And so we return to Freud and Einstein, yet another dichotomy. Freud, a man of the humanities, Einstein, a man of empiricism, everywhere we turn there is a dialectic. However, there is no such dialectic when these two men discuss war. Despite Freud’s belief that human nature strives towards it’s own destruction (the death instinct), both he and Einstein are clear that civilization and culturization move us away from this destructive mode. In my interpretation, Freud is saying that knowledge creates positive change. In doing so, the knowledge that children can gain through the play therapy process, be it directive or non-directive, internalized or externalized, is a knowledge that will move them towards healing. Let us combine the dialectic of technology and research with practical application and thus develop an efficacious treatment protocol. Let us not forget how effective Piaget was in balancing the value of empiricism with the value of hands on clinical intervention. Of all of the things he has contributed to the field, in my opinion this was his greatest achievement.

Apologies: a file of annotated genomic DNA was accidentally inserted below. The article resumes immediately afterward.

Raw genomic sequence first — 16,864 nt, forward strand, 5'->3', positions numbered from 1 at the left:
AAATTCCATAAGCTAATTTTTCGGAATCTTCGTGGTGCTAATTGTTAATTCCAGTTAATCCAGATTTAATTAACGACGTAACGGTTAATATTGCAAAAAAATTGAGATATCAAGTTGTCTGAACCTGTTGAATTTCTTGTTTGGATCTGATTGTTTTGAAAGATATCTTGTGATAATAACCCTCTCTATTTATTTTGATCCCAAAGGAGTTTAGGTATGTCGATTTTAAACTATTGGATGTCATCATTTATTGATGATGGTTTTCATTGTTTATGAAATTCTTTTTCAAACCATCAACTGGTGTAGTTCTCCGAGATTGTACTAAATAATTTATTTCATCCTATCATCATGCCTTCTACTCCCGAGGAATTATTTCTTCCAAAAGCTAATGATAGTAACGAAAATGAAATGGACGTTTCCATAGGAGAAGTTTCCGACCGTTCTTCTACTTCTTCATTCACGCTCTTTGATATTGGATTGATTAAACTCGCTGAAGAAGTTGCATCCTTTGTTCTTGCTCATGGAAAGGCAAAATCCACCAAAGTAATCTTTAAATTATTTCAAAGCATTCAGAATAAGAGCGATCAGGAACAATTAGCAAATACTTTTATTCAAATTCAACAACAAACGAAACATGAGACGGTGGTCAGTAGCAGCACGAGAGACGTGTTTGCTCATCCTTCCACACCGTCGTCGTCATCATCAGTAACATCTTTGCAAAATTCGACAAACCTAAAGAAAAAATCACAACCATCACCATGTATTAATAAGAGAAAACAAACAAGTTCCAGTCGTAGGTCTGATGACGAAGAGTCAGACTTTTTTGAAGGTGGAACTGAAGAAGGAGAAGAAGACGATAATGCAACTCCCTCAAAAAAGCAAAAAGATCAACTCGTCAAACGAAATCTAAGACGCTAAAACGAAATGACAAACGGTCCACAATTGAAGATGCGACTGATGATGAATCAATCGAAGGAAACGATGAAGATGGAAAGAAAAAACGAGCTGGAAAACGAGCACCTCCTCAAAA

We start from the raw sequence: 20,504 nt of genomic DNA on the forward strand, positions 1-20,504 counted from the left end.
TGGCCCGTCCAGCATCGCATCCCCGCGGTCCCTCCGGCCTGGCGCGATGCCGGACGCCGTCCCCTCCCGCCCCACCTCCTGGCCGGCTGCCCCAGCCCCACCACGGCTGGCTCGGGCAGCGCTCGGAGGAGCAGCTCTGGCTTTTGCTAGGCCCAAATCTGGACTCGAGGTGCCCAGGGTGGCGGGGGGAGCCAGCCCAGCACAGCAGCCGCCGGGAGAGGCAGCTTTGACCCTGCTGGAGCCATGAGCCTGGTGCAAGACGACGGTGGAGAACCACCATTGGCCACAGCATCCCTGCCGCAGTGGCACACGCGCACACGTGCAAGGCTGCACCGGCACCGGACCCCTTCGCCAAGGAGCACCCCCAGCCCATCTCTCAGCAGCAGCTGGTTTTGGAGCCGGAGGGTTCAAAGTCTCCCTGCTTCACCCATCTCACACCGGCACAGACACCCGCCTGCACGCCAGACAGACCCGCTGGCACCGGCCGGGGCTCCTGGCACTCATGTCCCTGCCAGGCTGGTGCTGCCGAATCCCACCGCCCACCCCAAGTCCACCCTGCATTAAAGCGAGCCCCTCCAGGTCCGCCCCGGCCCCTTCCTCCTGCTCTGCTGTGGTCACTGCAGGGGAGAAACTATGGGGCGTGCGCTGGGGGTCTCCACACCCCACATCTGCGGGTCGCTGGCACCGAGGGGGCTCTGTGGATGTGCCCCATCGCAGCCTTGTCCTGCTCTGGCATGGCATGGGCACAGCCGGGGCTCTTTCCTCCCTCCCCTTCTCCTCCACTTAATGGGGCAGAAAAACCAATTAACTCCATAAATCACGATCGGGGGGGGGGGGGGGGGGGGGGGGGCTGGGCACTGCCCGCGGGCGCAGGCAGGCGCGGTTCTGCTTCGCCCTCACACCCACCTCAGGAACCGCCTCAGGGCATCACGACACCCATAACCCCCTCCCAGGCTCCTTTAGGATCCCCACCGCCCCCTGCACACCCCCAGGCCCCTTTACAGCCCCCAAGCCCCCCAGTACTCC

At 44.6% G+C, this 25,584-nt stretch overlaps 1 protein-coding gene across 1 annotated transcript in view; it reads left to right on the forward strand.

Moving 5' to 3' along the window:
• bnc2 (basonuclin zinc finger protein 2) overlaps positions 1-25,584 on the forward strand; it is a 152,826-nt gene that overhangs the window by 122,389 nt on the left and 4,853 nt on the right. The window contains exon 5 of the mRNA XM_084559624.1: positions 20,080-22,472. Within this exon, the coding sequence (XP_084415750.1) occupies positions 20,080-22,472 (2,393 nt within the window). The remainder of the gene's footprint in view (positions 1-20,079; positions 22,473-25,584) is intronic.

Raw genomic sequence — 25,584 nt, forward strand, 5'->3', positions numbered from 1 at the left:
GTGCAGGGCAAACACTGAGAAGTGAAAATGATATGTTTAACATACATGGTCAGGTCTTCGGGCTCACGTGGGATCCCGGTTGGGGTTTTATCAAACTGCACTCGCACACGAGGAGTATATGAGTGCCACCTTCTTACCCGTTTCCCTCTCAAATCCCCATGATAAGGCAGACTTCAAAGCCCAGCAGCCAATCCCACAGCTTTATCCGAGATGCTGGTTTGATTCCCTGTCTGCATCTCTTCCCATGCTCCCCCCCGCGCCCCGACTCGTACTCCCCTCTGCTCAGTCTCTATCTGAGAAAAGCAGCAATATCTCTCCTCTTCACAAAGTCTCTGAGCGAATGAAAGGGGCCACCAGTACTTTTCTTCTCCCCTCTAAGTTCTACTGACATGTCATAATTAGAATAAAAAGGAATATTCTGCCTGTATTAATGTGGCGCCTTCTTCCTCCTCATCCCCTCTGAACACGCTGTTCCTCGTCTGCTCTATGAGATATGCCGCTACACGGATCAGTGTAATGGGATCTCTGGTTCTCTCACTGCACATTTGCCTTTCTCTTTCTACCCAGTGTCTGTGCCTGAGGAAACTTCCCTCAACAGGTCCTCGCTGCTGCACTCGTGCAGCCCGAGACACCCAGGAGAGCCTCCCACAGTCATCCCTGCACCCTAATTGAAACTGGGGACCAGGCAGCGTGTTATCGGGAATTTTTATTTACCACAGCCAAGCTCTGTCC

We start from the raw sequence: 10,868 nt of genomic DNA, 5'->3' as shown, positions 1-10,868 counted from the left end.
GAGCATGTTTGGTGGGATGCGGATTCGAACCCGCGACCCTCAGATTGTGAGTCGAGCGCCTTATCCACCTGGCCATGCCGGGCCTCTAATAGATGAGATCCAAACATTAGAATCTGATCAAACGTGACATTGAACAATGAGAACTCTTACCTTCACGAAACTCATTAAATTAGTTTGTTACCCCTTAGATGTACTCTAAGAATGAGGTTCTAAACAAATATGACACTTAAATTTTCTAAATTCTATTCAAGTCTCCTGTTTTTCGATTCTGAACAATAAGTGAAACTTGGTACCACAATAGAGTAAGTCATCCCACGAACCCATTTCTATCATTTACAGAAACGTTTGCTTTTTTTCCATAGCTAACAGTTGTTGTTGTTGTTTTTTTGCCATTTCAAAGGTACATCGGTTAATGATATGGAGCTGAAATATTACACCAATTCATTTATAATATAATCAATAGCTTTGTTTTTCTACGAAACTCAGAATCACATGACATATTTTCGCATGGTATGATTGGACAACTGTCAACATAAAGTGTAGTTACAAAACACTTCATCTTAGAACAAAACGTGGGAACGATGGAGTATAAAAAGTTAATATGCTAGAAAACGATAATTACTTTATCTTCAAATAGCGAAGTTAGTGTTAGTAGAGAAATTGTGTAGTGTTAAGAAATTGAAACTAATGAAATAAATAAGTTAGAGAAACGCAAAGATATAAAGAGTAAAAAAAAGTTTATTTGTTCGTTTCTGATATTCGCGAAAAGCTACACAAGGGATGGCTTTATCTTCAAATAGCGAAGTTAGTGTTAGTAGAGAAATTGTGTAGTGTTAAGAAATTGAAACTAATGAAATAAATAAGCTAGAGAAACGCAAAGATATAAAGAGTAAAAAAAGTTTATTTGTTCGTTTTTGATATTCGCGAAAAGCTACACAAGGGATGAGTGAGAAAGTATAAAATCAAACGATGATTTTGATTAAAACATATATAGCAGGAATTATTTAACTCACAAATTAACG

We are currently waging a war on terrorism. A war that has resulted in despairingly huge rifts between the ideals and realities of different cultures. As Marx put it, the have’s and the have-nots. Desperation leads to fanaticism and to a disregard for human life. Separation of people through many means, but through technology and science specifically only works to further the differences amongst people. The contradiction of technology in human services is that it means to move people to integration while conversely acting as a mechanism of categorization and separation.

This notion is applicable on a global scale, on a governmental scale, on an agency and field scale and on an individual level. Separation of the client from the service and the service provider only exacerbates the already cumbersome division that can exist between them as professional and layperson. While it is possible for individual clinician’s to utilize technology while maintaining a sense of humanism in their work, this is not an expectation or requirement in the field as a whole. It is important, fundamental in fact, that this humanism not be lost, but rather fostered into the technological processes by which we perform our jobs. If we are successful in accomplishing this task, technology will look very different. Let us not forget the ‘’poetry of diversity’’ rather, let us use technology and research as a tool to improve application without loosing the art of play as a creative endeavor that cannot be put into a formula.